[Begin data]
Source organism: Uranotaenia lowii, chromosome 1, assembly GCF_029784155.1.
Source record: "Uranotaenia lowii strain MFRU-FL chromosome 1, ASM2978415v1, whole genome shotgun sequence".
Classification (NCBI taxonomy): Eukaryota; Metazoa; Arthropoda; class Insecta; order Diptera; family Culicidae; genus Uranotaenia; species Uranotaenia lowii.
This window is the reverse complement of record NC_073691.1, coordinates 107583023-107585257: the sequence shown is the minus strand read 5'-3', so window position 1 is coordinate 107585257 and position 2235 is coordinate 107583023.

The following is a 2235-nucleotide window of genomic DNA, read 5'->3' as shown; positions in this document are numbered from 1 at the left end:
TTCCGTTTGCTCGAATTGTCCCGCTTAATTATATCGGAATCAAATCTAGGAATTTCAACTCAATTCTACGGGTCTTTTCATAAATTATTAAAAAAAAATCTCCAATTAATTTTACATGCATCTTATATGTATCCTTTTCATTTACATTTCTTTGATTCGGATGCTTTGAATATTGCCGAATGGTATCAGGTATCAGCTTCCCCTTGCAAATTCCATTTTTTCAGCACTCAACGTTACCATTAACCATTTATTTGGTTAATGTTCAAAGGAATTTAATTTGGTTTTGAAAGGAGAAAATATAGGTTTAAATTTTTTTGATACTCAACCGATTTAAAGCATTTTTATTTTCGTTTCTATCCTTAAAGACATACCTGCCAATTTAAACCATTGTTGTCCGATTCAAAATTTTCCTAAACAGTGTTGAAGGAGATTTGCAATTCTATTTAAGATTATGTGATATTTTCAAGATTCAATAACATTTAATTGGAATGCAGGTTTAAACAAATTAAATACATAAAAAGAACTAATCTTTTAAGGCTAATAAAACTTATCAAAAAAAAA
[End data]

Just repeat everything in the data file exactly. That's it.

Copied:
Source organism: Uranotaenia lowii, chromosome 1, assembly GCF_029784155.1.
Source record: "Uranotaenia lowii strain MFRU-FL chromosome 1, ASM2978415v1, whole genome shotgun sequence".
Classification (NCBI taxonomy): Eukaryota; Metazoa; Arthropoda; class Insecta; order Diptera; family Culicidae; genus Uranotaenia; species Uranotaenia lowii.
This window is the reverse complement of record NC_073691.1, coordinates 107583023-107585257: the sequence shown is the minus strand read 5'-3', so window position 1 is coordinate 107585257 and position 2235 is coordinate 107583023.

The following is a 2235-nucleotide window of genomic DNA, read 5'->3' as shown; positions in this document are numbered from 1 at the left end:
TTCCGTTTGCTCGAATTGTCCCGCTTAATTATATCGGAATCAAATCTAGGAATTTCAACTCAATTCTACGGGTCTTTTCATAAATTATTAAAAAAAAATCTCCAATTAATTTTACATGCATCTTATATGTATCCTTTTCATTTACATTTCTTTGATTCGGATGCTTTGAATATTGCCGAATGGTATCAGGTATCAGCTTCCCCTTGCAAATTCCATTTTTTCAGCACTCAACGTTACCATTAACCATTTATTTGGTTAATGTTCAAAGGAATTTAATTTGGTTTTGAAAGGAGAAAATATAGGTTTAAATTTTTTTGATACTCAACCGATTTAAAGCATTTTTATTTTCGTTTCTATCCTTAAAGACATACCTGCCAATTTAAACCATTGTTGTCCGATTCAAAATTTTCCTAAACAGTGTTGAAGGAGATTTGCAATTCTATTTAAGATTATGTGATATTTTCAAGATTCAATAACATTTAATTGGAATGCAGGTTTAAACAAATTAAATACATAAAAAGAACTAATCTTTTAAGGCTAATAAAACTTATCAAAAAAAAA